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Zany Saints

Updated on June 26, 2013

Saints preserve us!

For centuries, saints have protected our homes, children, cars, goldfish, radiators, astronauts, mad dogs and inventors.

The names of saints both popular and arcane are the stuff of legend. But who really are these people and what made them so special to earn the highest accolades of the Church?

Catholics regard Saints as members of the family of the Church to be remembered, honored and venerated. Zany Saints is a respectful look at different saints and their contribution to the Holy Catholic Church.

 

February 12 - Saint Melitius

Bishop of Armenia

Born in the fourth century in Lesser Armenia, Melitius was fortunate not to have to deal with Roman persecution of Christians any longer. Instead his test of faith came from his own Christian brothers and sisters.

At that time, there were different viewpoints on the divine being of Jesus Christ. Christianity as we know it teaches us that Jesus is one in the same with God. Other philosophies of Melitius' time taught that Christ was "like" God, but not the same.

Melitius refused to allow hatred or prejudice affect his judgment or actions. When faced with confrontation from the other side, he resigned his bishop's seat and prayed for the other side.

Melitius was frequently the victim of power politics, yet he never ceased in his love and devotion for his fellow Christians.

When the matter of Christ's divinity was to be decided at a council in Constantinople in 381, Melitius passed away before the council could be completed. He was not forgotten and praised for his true devotion to faith and his love of others.

As St. Gregory of Nyssa said when describing Saint Melitius.. "...sweet calm

look and radiant smile, the kind hand seconding the kind voice....He now sees God

face to face and prays for us and for the ignorance of the people..."

Today, February 12, we remember Saint Melitius. May he pray for us today too.

November 18 - Dedication of Peter and Paul

Two Biggies in the Church

Peter and Paul..

One, a hardened fisherman chosen by Lord to lead his Church..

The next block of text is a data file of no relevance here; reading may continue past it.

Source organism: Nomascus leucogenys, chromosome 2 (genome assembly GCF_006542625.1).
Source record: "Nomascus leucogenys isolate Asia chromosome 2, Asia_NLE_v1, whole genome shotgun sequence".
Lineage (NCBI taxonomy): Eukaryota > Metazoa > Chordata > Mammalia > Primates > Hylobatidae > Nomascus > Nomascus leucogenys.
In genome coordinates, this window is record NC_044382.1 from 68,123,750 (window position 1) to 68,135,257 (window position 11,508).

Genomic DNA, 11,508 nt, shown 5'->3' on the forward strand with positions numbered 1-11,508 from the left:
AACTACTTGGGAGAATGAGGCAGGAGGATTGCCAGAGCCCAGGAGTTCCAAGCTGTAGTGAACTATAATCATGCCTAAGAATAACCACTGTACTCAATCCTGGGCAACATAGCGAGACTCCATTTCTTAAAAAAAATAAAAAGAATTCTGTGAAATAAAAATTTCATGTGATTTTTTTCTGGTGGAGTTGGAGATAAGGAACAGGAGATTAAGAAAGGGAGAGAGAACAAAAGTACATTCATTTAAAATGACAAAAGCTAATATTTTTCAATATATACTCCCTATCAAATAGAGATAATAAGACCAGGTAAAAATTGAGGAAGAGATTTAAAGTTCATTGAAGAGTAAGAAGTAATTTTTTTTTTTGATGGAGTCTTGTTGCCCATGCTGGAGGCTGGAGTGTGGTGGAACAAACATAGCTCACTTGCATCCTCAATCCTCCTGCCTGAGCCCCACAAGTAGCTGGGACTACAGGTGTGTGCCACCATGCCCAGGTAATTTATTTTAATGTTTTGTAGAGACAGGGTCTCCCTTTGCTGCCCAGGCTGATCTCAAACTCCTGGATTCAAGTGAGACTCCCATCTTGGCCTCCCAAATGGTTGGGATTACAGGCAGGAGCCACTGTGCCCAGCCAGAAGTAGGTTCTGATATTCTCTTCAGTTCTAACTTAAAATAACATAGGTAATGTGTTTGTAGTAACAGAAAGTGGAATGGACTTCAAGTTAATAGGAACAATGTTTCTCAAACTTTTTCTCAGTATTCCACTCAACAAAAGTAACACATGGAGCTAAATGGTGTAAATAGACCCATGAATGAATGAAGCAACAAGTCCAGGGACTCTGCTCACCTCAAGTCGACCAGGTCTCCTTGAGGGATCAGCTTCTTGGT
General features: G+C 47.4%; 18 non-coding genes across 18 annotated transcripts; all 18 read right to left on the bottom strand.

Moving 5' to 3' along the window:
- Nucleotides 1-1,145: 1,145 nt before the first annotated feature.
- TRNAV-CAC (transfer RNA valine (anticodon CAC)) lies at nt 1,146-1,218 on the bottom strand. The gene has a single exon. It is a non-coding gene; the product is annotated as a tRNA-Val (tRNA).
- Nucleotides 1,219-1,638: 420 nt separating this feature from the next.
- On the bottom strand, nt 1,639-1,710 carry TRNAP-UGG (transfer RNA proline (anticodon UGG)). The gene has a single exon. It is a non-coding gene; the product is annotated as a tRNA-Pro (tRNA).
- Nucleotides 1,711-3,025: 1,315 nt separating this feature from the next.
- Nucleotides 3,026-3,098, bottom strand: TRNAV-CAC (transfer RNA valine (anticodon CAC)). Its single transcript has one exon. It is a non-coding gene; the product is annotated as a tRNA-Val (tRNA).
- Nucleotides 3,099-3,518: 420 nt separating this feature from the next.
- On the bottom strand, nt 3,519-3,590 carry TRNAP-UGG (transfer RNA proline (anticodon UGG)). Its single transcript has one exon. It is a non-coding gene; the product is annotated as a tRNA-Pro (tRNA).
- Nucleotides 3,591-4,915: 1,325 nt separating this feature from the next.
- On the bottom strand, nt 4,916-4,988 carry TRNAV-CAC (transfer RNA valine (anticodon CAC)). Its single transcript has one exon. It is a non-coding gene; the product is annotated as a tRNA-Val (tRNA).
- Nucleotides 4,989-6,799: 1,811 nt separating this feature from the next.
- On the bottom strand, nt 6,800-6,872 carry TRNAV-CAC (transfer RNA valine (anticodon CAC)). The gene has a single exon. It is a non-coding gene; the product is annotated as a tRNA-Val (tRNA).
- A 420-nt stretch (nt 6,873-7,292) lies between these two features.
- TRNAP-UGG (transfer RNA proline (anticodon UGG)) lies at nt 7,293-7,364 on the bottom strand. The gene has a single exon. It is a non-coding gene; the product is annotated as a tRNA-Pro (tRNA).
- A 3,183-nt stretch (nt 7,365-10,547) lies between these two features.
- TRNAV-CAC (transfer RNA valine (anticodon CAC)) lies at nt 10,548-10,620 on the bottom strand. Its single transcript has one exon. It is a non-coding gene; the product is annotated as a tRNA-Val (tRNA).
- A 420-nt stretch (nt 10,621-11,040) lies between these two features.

The other, an educated Roman Jew and persecutor of the early Church.. later to be the greatest preacher and author in the New Testament..

Both martyred in Rome, the future seat of the Holy Church.

Both with cathedrals named in their honor where their remains are housed to this day..

Peter and Paul..

Two great saints and the name of two great cathedrals in the Holy City..

Today, we remember them and their churches.

October 31 - Saint Bega

Saint of the day, patron saint of the day

Saint Bega was first an Irish princess in 7th century Ireland. However, rather than marry a prince from Norway (to seal a royal deal no doubt), she fled the court and found herself miraculously transported to Cumberland in England.

There, Saint Bega became a hermitess and eventually founded an abbey, Saint Bee's Monastery. She served as abbess there until her death.

Patron saint of the day

Although today is Halloween, there is not a patron saint for the day or for anything related such as costumes.

So today we remember, Saint Homobonus (pictured above), patron saint of tailors and clothworkers. Homobonus was a virtuous man beloved by all in his native Italy in the 12th century. Upon his death, he was canonized in 1199.

October 30 - Feast Day of Saint Julian

One of many saints we celebrate today!

Saint Julian lived in the third century in Alexandria Egypt. At this time, Egypt, along with most of the Mediterranean area was part of the Roman Empire. The Romans were much against the Christian Church and many of its members were persecuted.